The hope is that Abe's promises of fresh stimulus, unlimited spending and placing a priority on domestic infrastructure will be the elixir that restores Japan's global muscle.
As a veteran global trader who actually lives in Japan part time each year, and who has for the last 20+ years, let me make a counterpoint with particular force - don't fall for it.
I've heard this mantra eight times since Japan's market collapsed in 1990 - each time a new stimulus plan was launched - and six times since 2006 as each of the six former "newly elected" Prime Ministers came to power.
The bottom line: The Nikkei is still down 73.89% from its December 29, 1989 peak. That means it's going to have to rebound a staggering 283% just to break even.
Now here's the thing. What's happening in Japan is not "someone else's" problem. Nor is it something you should gloss over.
In fact, the pain Japan continues to suffer should scare the hell out of you.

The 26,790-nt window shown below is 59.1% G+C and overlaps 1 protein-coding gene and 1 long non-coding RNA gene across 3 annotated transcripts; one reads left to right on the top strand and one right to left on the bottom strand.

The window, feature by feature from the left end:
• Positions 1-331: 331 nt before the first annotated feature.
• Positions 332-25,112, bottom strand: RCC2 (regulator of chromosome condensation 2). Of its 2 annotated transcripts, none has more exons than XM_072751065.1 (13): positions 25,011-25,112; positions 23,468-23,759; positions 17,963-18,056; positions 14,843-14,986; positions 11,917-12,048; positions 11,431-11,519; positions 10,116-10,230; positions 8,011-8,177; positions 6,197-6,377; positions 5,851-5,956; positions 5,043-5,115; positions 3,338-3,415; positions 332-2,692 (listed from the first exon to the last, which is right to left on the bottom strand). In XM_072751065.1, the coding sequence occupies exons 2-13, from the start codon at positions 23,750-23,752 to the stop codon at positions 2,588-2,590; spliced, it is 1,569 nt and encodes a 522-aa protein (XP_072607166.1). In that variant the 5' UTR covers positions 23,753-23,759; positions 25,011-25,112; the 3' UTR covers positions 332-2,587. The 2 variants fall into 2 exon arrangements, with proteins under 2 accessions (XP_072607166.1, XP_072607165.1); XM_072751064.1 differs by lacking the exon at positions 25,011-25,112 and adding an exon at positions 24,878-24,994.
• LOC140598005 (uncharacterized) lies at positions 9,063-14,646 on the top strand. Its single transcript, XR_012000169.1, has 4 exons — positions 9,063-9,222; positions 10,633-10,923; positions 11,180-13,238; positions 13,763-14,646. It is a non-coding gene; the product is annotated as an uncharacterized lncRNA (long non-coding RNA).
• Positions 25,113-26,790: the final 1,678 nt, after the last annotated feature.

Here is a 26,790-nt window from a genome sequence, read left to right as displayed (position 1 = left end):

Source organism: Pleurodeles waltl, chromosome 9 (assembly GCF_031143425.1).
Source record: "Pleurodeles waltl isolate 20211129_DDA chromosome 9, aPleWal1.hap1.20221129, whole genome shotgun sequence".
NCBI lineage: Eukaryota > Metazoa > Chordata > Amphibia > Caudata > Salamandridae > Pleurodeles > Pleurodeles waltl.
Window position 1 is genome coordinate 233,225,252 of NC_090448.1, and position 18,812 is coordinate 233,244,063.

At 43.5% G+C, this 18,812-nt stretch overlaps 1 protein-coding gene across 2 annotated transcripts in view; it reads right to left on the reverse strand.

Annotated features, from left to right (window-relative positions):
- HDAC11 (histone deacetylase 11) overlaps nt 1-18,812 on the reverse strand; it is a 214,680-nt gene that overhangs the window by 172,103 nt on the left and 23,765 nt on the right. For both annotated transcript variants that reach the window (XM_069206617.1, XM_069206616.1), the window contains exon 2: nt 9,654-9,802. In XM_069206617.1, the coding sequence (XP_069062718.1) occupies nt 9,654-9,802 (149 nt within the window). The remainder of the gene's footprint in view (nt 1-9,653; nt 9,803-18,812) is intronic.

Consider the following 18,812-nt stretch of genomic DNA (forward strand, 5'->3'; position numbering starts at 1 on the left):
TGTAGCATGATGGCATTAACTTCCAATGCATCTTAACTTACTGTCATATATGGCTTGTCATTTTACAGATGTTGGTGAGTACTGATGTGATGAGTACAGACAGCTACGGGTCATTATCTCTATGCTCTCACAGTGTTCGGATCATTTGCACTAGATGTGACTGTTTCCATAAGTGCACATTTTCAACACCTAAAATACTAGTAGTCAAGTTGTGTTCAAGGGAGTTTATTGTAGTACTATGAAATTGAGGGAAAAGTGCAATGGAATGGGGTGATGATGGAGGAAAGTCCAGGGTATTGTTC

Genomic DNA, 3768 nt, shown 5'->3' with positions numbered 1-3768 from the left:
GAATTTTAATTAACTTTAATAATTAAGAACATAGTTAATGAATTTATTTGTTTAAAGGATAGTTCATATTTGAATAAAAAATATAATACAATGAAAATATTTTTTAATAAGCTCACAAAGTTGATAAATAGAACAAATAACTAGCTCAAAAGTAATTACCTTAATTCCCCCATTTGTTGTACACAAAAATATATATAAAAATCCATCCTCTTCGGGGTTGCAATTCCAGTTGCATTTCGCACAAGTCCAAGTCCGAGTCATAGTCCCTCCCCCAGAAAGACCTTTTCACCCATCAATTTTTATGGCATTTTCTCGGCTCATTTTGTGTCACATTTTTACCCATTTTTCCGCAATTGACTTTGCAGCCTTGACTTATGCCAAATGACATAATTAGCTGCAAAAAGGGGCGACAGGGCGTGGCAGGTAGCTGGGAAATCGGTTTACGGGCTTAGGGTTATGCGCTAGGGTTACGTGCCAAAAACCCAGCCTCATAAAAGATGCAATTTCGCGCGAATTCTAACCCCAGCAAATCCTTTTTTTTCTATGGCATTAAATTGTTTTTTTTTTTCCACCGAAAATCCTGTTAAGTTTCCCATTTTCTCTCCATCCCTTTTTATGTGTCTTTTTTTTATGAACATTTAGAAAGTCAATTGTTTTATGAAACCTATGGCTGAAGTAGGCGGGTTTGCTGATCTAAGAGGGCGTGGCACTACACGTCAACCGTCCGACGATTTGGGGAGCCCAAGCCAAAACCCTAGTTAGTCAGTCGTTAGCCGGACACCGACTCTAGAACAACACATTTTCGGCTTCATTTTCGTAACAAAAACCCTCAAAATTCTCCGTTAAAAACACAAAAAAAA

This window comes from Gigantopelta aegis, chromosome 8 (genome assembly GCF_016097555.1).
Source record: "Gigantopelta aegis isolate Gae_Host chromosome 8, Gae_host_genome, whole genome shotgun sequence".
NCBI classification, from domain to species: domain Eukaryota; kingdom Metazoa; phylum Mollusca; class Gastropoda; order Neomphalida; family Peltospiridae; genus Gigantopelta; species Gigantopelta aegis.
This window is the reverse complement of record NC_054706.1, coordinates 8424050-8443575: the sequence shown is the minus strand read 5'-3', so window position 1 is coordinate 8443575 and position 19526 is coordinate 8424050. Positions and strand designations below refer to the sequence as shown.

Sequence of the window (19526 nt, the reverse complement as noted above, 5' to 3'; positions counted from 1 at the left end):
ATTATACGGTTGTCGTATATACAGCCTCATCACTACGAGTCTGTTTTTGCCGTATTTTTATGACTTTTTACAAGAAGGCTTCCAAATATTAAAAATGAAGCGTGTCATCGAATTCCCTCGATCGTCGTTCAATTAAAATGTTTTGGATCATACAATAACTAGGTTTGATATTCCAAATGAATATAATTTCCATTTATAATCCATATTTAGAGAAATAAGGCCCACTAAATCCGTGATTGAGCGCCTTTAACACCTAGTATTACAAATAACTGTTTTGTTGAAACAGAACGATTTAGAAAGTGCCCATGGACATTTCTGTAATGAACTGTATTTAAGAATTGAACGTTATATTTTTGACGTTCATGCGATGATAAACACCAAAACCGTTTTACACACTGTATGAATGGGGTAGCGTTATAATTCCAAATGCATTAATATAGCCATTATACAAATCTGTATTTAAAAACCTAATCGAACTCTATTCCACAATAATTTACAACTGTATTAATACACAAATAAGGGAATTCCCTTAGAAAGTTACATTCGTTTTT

And here's why ...
The so-called "Lost Decade" that's now more than 20 years long in Japan is a portrait of precisely what's to come for us here in the United States.
Perhaps not for a few years yet, but it will happen just as we have already followed in Japan's footsteps with a "lost decade" of our own.
The parallels are staggering.
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Evidently, the markets are struggling, too.
As was widely expected leading up to the election, all of the major averages got slammed in early trading on news of President Obama's victory. Just over an hour into yesterday's session, the Dow dropped 262.51, the S&P 500 tumbled 27.58 and the tech- laden Nasdaq fell 59.55. Oil tanked 2.95% and $2.62 per barrel to $86.08 while 10-year bonds saw yields plummet 6.20% to 1.63%.